“The Hazards of Training: Ideologies of Labor and the Consequences of Toil in India’s Construction Industry”
Thursday, January 31
Christopher Bloechl (PhD Candidate, Department of Anthropology)
“Unacknowledged Regimentation in Standardized Yucatec Maya”
Thursday, February 14
Patrick Lewis (PhD Candidate, Department of Anthropology)
“Memurluk, Kurdish Youth and the Turkish State: Public-Making, Value-Creation, and State-Formation in New Institutions of Higher Education in North Kurdistan/Southeastern Turkey”
Thursday, February 28 
Britta Ingebretson (PhD Candidate, Department of Anthropology)
Thursday, March 7
Alaina Lemon (Professor, Department of Anthropology, University of Michigan)
“Haptics in Semiosis: The Feeling of Being Animated”
Thursday, March 14
Shalini Shankar (Professor, Department of Anthropology, Northwestern University)
“Entailments of Generation: Potential and Excess of a Fraught Social Category”

Fall 2018 Schedule

Thursday, October 11 **from 5-6:30pm**
Meghanne Barker (Harper Schmidt Fellow, University of Chicago)
“Meeting a Stranger”
Thursday, October 25
Elise Kramer (Visiting Assistant Professor of Anthropology, University of Illinois Urbana-Champaign)
“Coherent Incoherence: A Genealogy of Deliberate Nonsense”
Thursday, November 8
Hannah McElgunn (PhD Candidate, Department of Anthropology)
“Language at the Center of the Universe”
Thursday, November 29 
Lily Ye (PhD Candidate, Department of Comparative Human Development)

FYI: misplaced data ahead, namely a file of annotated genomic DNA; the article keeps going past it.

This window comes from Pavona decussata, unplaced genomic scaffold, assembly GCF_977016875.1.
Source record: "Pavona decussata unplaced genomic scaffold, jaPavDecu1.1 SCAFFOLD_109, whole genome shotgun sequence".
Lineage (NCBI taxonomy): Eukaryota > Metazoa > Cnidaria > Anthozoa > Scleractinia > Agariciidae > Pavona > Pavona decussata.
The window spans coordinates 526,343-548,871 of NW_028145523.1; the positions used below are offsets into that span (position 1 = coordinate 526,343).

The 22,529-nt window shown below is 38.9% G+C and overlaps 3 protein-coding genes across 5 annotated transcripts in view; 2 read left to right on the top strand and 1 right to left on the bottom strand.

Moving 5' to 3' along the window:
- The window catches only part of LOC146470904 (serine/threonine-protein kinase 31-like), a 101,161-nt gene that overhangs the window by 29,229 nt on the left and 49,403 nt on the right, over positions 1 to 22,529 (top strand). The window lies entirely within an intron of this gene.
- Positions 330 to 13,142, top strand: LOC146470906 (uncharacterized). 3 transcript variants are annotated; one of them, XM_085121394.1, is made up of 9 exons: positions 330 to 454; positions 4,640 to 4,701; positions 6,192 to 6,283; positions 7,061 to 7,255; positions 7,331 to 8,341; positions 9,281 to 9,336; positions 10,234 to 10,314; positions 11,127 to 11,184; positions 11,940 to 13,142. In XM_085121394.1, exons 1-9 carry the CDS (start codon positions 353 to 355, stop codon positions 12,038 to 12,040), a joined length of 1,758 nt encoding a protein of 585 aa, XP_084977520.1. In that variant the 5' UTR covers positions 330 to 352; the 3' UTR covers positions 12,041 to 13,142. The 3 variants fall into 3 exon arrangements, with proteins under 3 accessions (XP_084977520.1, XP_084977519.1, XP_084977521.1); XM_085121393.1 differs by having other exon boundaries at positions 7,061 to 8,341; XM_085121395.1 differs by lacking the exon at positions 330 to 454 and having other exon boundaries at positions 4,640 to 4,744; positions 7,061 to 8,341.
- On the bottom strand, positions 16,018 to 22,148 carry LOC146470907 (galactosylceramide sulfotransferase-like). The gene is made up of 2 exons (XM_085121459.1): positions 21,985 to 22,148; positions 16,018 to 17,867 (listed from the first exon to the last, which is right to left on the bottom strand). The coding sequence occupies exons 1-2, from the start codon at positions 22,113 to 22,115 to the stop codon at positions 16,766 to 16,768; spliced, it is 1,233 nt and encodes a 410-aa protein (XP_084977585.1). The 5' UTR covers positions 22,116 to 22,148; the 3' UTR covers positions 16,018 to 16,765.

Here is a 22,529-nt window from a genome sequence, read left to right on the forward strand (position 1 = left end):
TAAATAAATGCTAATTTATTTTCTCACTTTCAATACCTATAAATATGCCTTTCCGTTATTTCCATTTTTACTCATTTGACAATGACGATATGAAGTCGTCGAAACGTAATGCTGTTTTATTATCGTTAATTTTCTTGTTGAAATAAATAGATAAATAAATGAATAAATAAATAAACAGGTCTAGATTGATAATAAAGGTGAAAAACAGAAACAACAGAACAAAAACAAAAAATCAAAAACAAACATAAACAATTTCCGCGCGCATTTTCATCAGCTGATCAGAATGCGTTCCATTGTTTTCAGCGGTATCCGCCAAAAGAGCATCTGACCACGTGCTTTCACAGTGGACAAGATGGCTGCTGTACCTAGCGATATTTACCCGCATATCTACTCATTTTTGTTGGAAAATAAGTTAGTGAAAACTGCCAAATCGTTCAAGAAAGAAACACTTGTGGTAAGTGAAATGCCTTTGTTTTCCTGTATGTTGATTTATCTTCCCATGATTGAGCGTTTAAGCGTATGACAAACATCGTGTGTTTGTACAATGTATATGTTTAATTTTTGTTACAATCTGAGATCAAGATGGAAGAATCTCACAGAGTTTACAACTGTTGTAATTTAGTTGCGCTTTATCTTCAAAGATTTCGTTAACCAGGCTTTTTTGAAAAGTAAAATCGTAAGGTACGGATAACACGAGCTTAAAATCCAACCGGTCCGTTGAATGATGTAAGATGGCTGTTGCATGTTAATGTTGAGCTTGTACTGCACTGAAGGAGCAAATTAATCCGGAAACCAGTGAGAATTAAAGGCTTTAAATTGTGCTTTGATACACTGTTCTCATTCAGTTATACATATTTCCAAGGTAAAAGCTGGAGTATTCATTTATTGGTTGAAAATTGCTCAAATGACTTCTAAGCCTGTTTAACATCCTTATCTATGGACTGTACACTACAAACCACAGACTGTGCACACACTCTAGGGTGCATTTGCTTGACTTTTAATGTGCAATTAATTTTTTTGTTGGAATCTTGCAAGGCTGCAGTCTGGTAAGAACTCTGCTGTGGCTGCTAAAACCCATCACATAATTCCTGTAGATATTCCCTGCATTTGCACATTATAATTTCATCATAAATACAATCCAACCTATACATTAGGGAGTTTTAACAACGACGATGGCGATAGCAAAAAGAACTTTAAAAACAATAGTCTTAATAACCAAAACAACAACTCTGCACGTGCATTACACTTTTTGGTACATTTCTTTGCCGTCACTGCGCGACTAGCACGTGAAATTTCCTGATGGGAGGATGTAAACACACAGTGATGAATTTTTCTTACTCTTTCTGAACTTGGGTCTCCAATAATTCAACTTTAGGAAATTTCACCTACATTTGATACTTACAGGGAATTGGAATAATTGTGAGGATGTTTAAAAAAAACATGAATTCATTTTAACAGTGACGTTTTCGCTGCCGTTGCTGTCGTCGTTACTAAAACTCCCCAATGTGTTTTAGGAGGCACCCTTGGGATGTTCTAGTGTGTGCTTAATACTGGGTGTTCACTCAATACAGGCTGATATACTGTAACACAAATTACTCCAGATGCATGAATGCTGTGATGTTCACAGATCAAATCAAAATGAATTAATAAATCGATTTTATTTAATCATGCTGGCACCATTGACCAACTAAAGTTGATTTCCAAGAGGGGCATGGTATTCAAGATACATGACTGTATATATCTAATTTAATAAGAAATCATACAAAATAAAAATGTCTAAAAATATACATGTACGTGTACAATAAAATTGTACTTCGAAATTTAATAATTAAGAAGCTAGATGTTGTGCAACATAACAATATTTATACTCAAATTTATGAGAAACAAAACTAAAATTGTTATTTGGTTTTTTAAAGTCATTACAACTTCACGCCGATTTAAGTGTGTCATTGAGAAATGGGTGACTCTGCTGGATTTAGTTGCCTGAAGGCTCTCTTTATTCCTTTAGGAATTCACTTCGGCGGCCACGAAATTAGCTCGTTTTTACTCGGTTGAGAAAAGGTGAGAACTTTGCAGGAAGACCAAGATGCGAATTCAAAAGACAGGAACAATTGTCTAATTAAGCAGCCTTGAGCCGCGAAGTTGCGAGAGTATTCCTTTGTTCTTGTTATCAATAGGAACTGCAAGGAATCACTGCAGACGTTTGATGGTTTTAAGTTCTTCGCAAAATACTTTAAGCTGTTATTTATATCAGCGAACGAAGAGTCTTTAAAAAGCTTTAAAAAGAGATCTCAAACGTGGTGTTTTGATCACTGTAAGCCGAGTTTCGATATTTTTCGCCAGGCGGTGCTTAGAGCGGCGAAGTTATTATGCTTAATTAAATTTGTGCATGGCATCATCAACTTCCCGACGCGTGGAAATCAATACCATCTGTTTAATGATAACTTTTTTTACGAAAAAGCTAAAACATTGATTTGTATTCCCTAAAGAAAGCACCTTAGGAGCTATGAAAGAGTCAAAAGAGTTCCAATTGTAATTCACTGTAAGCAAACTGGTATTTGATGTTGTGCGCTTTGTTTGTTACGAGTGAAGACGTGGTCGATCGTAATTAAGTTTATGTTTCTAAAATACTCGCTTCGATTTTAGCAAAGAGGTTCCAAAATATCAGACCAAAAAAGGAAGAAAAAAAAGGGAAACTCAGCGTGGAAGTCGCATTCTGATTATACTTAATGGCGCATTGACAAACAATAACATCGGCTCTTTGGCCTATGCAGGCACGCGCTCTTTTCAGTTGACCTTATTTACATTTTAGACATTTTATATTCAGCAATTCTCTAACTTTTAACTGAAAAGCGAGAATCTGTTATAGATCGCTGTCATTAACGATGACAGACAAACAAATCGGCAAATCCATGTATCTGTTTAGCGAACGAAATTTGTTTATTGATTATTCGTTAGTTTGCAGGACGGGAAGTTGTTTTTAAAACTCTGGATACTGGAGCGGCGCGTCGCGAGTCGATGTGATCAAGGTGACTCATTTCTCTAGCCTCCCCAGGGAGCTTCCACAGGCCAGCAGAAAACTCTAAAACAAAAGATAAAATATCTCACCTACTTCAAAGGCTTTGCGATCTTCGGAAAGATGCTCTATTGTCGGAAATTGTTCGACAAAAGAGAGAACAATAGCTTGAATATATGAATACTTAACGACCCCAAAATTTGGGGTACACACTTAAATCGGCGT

“Doing Science in American Education”
Thursday, December 6
Alice Yeh (PhD Candidate, Department of Anthropology)
“The Double-Dealer’s Soul: Thinking About Confession in the Age of Xi Jinping”

Spring 2018 Schedule

Thursday, March 29
Lily Chumley (Assistant Professor, Media, Culture, and Communication, New York University)
“Fertile Virtue Wealth: Gendered Agencies and the Linguistic Administration of Market Socialism”
Thursday, April 12
Angela Reyes (Professor, Department of English, Hunter College)
“Real Fake Skin: Semiotics of Skin-Lightening in the Philippines”
Thursday, April 19
Cécile Canut (Professor, Université Paris Descartes)
Thursday, April 26 
Colin Halverson (Post-Doctoral Fellow, Vanderbilt University)
“Standard and Legacy”
Thursday, May 10 
Chris Bloechl (PhD Candidate, Department of Anthropology, University of Chicago)
“Authoritative ‘Mixed’ Maya At a Presbyterian Church in Yucatán
Thursday, May 24 
Erik Skjon (PhD Candidate, Departments of Anthropology and Linguistics, University of Chicago)
“An Ecology of Value”

Winter 2018 Workshop Schedule

Thursday, January 11
Britta Ingebretson (PhD Candidate, Departments of Anthropology and Linguistics, University of Chicago)